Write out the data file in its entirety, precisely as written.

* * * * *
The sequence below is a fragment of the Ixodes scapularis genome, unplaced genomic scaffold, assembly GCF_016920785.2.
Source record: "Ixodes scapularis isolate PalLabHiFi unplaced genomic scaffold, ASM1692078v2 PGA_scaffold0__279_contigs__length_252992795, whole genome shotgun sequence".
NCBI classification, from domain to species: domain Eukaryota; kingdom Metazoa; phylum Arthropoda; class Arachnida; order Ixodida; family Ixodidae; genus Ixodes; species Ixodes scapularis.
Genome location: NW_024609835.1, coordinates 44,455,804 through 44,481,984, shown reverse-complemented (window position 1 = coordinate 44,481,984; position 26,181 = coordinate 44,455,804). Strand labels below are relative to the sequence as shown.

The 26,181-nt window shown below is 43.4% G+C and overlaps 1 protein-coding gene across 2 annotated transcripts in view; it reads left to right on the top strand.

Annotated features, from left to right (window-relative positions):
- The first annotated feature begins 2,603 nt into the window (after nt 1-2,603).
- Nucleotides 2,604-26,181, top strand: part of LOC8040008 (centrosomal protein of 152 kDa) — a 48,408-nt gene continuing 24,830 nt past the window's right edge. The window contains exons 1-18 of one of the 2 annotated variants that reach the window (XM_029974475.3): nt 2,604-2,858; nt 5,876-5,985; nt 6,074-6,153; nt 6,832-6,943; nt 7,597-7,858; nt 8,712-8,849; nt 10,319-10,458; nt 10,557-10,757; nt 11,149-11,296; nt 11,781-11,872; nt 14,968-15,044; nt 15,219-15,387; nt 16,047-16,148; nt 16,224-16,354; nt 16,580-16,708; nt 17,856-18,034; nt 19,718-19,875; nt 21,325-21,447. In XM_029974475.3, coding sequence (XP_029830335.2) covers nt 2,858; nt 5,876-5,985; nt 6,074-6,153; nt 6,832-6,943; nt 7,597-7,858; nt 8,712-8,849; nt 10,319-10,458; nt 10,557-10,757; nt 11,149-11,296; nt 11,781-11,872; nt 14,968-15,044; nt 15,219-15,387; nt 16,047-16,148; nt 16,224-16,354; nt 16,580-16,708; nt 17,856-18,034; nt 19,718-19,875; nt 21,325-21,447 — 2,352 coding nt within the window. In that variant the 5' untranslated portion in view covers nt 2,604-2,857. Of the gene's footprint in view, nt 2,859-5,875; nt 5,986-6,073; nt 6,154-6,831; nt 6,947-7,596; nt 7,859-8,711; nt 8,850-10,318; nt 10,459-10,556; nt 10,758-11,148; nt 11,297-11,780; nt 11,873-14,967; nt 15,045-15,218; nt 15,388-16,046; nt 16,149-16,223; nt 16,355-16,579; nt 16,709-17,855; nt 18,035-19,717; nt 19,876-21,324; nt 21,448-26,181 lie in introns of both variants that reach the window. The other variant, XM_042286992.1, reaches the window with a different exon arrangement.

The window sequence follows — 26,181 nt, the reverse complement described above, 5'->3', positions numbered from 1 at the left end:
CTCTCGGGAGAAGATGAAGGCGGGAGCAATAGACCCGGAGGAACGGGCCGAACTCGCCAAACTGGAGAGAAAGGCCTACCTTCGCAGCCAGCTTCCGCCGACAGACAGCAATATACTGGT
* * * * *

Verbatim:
The sequence below is a fragment of the Ixodes scapularis genome, unplaced genomic scaffold, assembly GCF_016920785.2.
Source record: "Ixodes scapularis isolate PalLabHiFi unplaced genomic scaffold, ASM1692078v2 PGA_scaffold0__279_contigs__length_252992795, whole genome shotgun sequence".
NCBI classification, from domain to species: domain Eukaryota; kingdom Metazoa; phylum Arthropoda; class Arachnida; order Ixodida; family Ixodidae; genus Ixodes; species Ixodes scapularis.
Genome location: NW_024609835.1, coordinates 44,455,804 through 44,481,984, shown reverse-complemented (window position 1 = coordinate 44,481,984; position 26,181 = coordinate 44,455,804). Strand labels below are relative to the sequence as shown.

The 26,181-nt window shown below is 43.4% G+C and overlaps 1 protein-coding gene across 2 annotated transcripts in view; it reads left to right on the top strand.

Annotated features, from left to right (window-relative positions):
- The first annotated feature begins 2,603 nt into the window (after nt 1-2,603).
- Nucleotides 2,604-26,181, top strand: part of LOC8040008 (centrosomal protein of 152 kDa) — a 48,408-nt gene continuing 24,830 nt past the window's right edge. The window contains exons 1-18 of one of the 2 annotated variants that reach the window (XM_029974475.3): nt 2,604-2,858; nt 5,876-5,985; nt 6,074-6,153; nt 6,832-6,943; nt 7,597-7,858; nt 8,712-8,849; nt 10,319-10,458; nt 10,557-10,757; nt 11,149-11,296; nt 11,781-11,872; nt 14,968-15,044; nt 15,219-15,387; nt 16,047-16,148; nt 16,224-16,354; nt 16,580-16,708; nt 17,856-18,034; nt 19,718-19,875; nt 21,325-21,447. In XM_029974475.3, coding sequence (XP_029830335.2) covers nt 2,858; nt 5,876-5,985; nt 6,074-6,153; nt 6,832-6,943; nt 7,597-7,858; nt 8,712-8,849; nt 10,319-10,458; nt 10,557-10,757; nt 11,149-11,296; nt 11,781-11,872; nt 14,968-15,044; nt 15,219-15,387; nt 16,047-16,148; nt 16,224-16,354; nt 16,580-16,708; nt 17,856-18,034; nt 19,718-19,875; nt 21,325-21,447 — 2,352 coding nt within the window. In that variant the 5' untranslated portion in view covers nt 2,604-2,857. Of the gene's footprint in view, nt 2,859-5,875; nt 5,986-6,073; nt 6,154-6,831; nt 6,947-7,596; nt 7,859-8,711; nt 8,850-10,318; nt 10,459-10,556; nt 10,758-11,148; nt 11,297-11,780; nt 11,873-14,967; nt 15,045-15,218; nt 15,388-16,046; nt 16,149-16,223; nt 16,355-16,579; nt 16,709-17,855; nt 18,035-19,717; nt 19,876-21,324; nt 21,448-26,181 lie in introns of both variants that reach the window. The other variant, XM_042286992.1, reaches the window with a different exon arrangement.

The window sequence follows — 26,181 nt, the reverse complement described above, 5'->3', positions numbered from 1 at the left end:
CTCTCGGGAGAAGATGAAGGCGGGAGCAATAGACCCGGAGGAACGGGCCGAACTCGCCAAACTGGAGAGAAAGGCCTACCTTCGCAGCCAGCTTCCGCCGACAGACAGCAATATACTGGT